Rabongo, a marketing and public relations consultant, is the managing director and founder of the marketing firm, Impulse Promotions. Two years ago, he was appointed NSSF managing trustee, but the board rejected his appointment.
According to Richard Tuta, an Israeli-trained security consultant, kidnappings are mostly carried out by close family friends or relatives, a view shared by Nairobi police chief Benson Kibue.
“It is very difficult for someone, especially in Kenya, to trail you for days and get to know your routine. Nine times out of ten, it’s a close family member or someone who knows a family very well who organise kidnappings or gives information to criminals,” said Tuta.
He advised parents never to fully trust anyone. “It’s irresponsible as a parent to come home with large quantities of money, in full view of your domestic staff and gardeners, yet you pay them peanuts. If you have a lot of money, keep it to your self,” warns Tuta. He said it is also important for parents to teach children to be cautious without filling them with fear.
“Teach your child to always be in a group, especially when heading home or waiting to be picked from school. Children should also be trained not to give information to strangers who chat with them on the Internet.
“They should basically never entertain strangers. Self defence also helps. Teach children that if a stranger grabs them, they scream loudly and hit him or her in sensitive parts like between the legs, on the shins, etc,” Tuta advised.
Police chief Kibue said safety of children lies with parents, house helps and the community they live in. He said parents should always monitor the whereabouts of their children when out of their sight.
“If a child is out playing, the parents need to know who they are with and where. They need to also coach their children on basic issues like their names and estates they live in. When a child is on his or her way to school or shop, he or she needs to have clear instructions on how they need to move there and back,” said Kibue.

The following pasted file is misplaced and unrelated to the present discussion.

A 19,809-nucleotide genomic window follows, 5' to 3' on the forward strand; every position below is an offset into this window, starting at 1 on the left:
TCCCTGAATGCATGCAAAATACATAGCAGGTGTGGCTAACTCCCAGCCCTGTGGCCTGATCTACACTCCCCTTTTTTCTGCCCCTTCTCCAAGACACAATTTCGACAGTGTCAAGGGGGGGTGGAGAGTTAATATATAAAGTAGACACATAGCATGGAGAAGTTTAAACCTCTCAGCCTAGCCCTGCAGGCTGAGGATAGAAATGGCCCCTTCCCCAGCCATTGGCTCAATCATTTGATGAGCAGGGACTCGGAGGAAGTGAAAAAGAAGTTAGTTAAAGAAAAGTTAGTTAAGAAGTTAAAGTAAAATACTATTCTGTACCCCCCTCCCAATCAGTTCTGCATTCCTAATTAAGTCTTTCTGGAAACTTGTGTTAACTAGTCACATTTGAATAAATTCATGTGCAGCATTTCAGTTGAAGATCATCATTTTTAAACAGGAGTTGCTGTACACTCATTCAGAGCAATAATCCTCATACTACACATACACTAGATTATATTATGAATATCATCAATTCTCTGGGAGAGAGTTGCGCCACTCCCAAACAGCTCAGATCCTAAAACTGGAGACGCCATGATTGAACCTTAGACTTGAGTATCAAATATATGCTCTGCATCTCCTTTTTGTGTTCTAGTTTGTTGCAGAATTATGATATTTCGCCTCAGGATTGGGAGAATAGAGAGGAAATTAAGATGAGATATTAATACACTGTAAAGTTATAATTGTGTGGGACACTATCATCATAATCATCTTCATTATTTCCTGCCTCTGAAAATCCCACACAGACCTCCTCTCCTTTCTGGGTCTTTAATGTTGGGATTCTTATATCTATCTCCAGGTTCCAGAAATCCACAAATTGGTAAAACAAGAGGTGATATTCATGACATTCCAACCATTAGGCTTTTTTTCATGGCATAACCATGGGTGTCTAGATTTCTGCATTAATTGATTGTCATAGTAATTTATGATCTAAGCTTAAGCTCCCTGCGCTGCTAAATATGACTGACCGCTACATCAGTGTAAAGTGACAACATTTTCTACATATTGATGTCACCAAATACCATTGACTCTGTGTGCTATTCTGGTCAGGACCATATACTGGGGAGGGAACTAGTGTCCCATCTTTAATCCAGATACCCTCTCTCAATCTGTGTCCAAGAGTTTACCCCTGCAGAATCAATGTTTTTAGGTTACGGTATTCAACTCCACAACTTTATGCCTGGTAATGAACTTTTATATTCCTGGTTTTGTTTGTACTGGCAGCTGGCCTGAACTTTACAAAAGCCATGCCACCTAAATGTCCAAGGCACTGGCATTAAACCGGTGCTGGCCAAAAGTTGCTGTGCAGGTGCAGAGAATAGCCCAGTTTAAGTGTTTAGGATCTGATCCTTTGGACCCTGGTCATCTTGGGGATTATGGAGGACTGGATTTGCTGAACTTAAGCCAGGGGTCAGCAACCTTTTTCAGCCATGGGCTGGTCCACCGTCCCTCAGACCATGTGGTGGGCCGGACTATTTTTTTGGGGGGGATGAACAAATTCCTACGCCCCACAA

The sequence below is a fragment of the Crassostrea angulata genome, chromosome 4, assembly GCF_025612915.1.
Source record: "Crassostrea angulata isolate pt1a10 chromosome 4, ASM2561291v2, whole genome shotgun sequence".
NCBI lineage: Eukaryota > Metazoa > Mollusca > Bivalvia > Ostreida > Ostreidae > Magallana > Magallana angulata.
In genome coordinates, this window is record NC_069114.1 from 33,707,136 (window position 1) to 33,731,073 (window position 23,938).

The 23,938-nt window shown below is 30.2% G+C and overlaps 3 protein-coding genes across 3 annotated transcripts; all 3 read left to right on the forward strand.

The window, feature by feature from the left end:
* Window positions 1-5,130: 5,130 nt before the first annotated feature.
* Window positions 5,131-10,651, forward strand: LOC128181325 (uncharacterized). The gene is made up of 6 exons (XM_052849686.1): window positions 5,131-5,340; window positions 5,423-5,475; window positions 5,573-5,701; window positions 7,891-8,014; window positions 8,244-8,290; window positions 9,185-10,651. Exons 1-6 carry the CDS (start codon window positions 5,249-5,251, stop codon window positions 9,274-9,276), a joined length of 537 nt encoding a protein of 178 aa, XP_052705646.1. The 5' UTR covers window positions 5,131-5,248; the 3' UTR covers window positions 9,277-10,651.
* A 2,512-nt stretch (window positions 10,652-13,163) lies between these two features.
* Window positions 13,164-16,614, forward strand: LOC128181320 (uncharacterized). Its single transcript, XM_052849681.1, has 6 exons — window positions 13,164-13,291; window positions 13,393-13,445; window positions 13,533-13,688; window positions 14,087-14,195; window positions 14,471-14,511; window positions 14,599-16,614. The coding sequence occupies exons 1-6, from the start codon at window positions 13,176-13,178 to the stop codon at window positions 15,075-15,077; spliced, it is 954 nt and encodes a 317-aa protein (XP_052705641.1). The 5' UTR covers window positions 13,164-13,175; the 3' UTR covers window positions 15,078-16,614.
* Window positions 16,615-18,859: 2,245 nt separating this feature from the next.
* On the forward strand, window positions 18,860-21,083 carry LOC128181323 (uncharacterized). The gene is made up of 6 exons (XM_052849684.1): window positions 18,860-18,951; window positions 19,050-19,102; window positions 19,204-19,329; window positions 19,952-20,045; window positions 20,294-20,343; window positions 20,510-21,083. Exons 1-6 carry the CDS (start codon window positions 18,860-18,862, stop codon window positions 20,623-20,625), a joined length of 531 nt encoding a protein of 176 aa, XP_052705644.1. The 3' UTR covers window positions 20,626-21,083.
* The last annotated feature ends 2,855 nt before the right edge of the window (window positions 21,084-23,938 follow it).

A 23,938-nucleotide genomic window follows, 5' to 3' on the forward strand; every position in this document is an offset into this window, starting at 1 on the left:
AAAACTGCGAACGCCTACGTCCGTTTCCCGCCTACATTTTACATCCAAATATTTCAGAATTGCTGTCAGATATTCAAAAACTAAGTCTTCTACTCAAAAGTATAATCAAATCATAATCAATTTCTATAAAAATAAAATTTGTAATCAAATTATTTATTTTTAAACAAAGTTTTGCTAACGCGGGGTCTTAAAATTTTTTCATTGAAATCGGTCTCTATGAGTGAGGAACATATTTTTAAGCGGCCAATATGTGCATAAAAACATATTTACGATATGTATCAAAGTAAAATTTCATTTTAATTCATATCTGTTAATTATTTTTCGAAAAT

He added that estates also need to come up with measures that can ensure safety of children living there. “It is good for neighbours to always know each other as well as their children.
But because most kidnappings are done by people known to the affected families, it becomes difficult for police to monitor each of them as we would with normal criminals. It is always friends, relatives or enemies,” Kibue said.
Between October and November, there have been nine publicised incidents of children from wealthy families being kidnapped, with ransom demands ranging from Sh5 million to Sh86 million.
They include the kidnap of 15-year-old Mahjan twins whose father owns the Mada Hotels chain. Detectives arrested nine people, including a former police officer, and rescued the twins. According to the National Crime Research Centre, Nairobi has up to 14 organised criminal gangs in informal settlements where policing is poor, that are involved in kidnappings. These include ‘Yes We Can’ in Kibera slums, J-10, Kamkunji Pressure Group, Siafu, Kibera Battalion and Nubians.
Others include Kamkunji Boys in Kamkunji area, Munyipi in Mathare, Super Power in Eastleigh, Kenya Youth Alliance, Taliban in Kayole and Dandora, Jeshi La Wazee in Kangemi, Kamjeshi in Eastlands, al Shabaab, Jeshi La Embakasi and Mungiki. The report indicated that the gangs also get funds through extortion, theft, robbery, politicians and selling stolen goods.